Special attention has been paid to the grounds of the National Museum of the American Indian. The landscape has been designed to show a close connection to nature and features many native plants, a water feature, and some very important rocks. The museum asked Native communities to choose rocks that had special meaning to them to become a welcoming and culturally important feature of the museum landscape.
Grandfather Rocks surround the National Museum of the American Indian.
Many American Indian cultures believe rocks to be the oldest living things in the world, worthy of the same respect you would give to your elders. More than 40 large, uncarved boulders, called Grandfather Rocks, serve as the elders of the NMAI landscape. These Grandfather Rocks welcome visitors to the museum grounds and serve as reminders of the longevity of Native peoples’ relationships to the environment and the past. All rocks have a “memory” of the earth’s past, so it is very important to Native people to honor that memory and the knowledge of the times that humans do not know.
The orientation of the Grandfather Rocks at the museum is exactly the same as that in their original setting of Alma in the province of Quebec, Canada. This was done as a gesture of respect for the rocks, so that they would not become disoriented in their new location. Prior to being transported to Washington, DC, the Grandfather Rocks were blessed by the Montaignais First Nations to ensure a safe journey and to carry the message and cultural memory of past generations to future generations. The rocks were also blessed when they arrived at the museum.
Other special stones have been placed at selected points on the museum grounds to mark the four cardinal directions, east, south, west and north. These very important stones serve as a reminder of all the indigenous peoples of the Americas. The stones journeyed to the National Museum of the American Indian from the far reaches of the Western Hemisphere in collaboration with their Native source communities. Each stone was blessed by the communities before making the journey to the museum.
WEST CARDINAL DIRECTION MARKER
The stone at the western point is A’a lava from a volcano in Hilo, Hawaii. It is among the youngest of rocks known in the Hemisphere, only about 300-400 years old, and was given to the museum by the Native people of Hawaii. This stone is very important to the Hawaiian people because they believe it is a living member of their community. For this reason, the rock at the museum will be returned to Hawaii in twenty years and another one will be sent to replace it.
The West Cardinal Direction Marker from Hawaii.
EAST CARDINAL DIRECTION MARKER
The stone at the eastern point was given by Native American tribes from Maryland and Virginia. It is Quartzite that came from Sugarloaf Mountain in the state of Maryland. When the community was looking for a rock to give to the museum, this one stood out for a very special reason. When the people approached it, a great number of butterflies flew up from behind the rock and fluttered around their heads. It was a good sign.
The East Cardinal Direction Marker from Great Falls Maryland
NORTH CARDINAL DIRECTION MARKER
The stone at the northern point comes from Yellowknife in the province of the Northwest Territories, Canada. It is a type of rock known as Acasta Gneiss, and is among the oldest known stones on the earth, over 3.9 billion years, and was provided as a gift by the Dogrib First Nation. This rock had to be lifted from its original location by a helicopter because no trucks or other machinery could get into the area to move it.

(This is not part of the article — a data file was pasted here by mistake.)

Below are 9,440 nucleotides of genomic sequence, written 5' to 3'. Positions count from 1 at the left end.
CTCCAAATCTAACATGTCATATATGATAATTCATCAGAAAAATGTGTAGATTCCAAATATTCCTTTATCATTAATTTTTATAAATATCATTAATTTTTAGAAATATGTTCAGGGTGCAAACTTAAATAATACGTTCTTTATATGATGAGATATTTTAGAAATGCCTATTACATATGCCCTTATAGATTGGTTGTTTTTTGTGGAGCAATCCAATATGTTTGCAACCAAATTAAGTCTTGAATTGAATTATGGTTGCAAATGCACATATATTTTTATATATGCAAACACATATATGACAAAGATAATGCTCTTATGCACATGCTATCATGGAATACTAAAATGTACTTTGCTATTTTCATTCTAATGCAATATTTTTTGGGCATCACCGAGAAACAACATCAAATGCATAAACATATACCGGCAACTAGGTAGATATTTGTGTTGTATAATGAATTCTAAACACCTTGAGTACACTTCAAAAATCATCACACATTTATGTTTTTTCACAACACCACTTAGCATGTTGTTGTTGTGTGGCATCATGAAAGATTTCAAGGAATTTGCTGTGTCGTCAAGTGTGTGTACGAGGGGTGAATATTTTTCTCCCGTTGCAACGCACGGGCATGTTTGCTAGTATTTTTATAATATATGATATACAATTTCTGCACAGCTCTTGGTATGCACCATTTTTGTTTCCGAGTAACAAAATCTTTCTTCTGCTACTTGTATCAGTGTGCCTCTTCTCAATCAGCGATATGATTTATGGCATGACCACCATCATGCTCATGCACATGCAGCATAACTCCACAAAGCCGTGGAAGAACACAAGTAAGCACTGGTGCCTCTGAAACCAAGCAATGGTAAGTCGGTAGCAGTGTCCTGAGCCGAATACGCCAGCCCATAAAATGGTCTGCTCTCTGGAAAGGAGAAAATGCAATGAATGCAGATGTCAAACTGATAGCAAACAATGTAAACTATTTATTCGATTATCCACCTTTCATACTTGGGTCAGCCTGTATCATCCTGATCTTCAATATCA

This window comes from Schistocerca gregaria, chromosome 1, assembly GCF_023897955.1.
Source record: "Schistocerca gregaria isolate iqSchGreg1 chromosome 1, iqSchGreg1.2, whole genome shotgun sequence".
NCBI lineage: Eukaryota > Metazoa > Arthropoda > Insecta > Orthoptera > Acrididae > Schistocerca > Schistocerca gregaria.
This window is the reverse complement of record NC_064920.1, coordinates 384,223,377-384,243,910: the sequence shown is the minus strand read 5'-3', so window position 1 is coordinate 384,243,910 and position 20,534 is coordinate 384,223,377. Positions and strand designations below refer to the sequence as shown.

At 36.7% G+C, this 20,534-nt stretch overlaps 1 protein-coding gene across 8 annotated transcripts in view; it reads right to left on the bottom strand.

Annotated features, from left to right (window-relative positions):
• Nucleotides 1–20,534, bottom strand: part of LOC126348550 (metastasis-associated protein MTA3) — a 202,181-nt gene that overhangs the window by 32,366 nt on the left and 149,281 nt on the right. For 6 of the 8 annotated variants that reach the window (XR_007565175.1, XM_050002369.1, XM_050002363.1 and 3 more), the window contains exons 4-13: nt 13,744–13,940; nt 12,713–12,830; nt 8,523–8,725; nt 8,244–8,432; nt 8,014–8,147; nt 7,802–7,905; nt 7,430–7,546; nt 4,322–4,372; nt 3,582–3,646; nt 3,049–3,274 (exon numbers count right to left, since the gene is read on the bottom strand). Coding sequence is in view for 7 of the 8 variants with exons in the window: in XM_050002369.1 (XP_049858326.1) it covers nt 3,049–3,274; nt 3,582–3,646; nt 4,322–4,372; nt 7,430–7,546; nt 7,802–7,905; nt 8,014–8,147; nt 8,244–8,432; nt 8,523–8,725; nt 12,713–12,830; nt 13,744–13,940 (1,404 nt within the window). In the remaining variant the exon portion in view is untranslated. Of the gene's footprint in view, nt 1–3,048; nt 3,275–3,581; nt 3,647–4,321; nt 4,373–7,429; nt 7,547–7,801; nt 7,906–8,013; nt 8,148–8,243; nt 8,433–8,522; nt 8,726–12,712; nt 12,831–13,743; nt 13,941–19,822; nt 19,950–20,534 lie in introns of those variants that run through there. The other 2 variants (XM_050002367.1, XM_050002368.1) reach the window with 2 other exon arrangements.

The North Cardinal Direction Marker from Northern Canada
SOUTH CARDINAL DIRECTION MARKER
The southern stone is another type of Gneiss and it came from Tierra del Fuego in Chile, South America. It was donated by the Yagan people of Isla Navarino. They chose this rock because it once stood in the center of their old village. When they had to move their village to a new location, everyone remembered this rock as an important part of the life of their community. They decided to honor the rock by sending it to Washington, DC.
The South Cardinal Direction marker from Punto Arenas, Chile
Native people believe that the earth remembers the experiences of past generations. The National Museum of the American Indian recognizes the importance of indigenous peoples' connection to the land; the grounds surrounding the building are considered an extension of the building and a vital part of the museum as a whole. By recalling the natural environment that existed in the Washington, DC, area prior to European contact, the museum's landscape design embodies a theme the runs central to NMAI — that of returning to a Native place. More than 33,000 plants of 150 species can be found throughout the landscape and its four habitats.
A forest environment runs along the northern edge of the museum site. Forests have provided indigenous cultures with important materials for shelter, firewood, medicines, and other purposes. More than 25 tree species are included in the forest, including red maple, staghorn sumac, and white oak.
Culturally important to many tribes, wetlands are rich, biologically diverse environments. Wild rice, morel mushrooms, marsh marigolds, cardinal flowers, and silky willows are among the species planted at the eastern end of the museum site. The wetlands represent the Tiber Creek and tidal marsh that once existed here.
Buttercups, fall panic grass, and sunflowers are among the plants featured in the meadow, located southwest of the museum building.
The traditional cropland area on the south side of the building features medicinal plants and some of the food crops that Native peoples have given to the world, including tobacco and the "Three Sisters" — corn, beans, and squash. The plants in this area are cultivated using traditional Native agricultural techniques.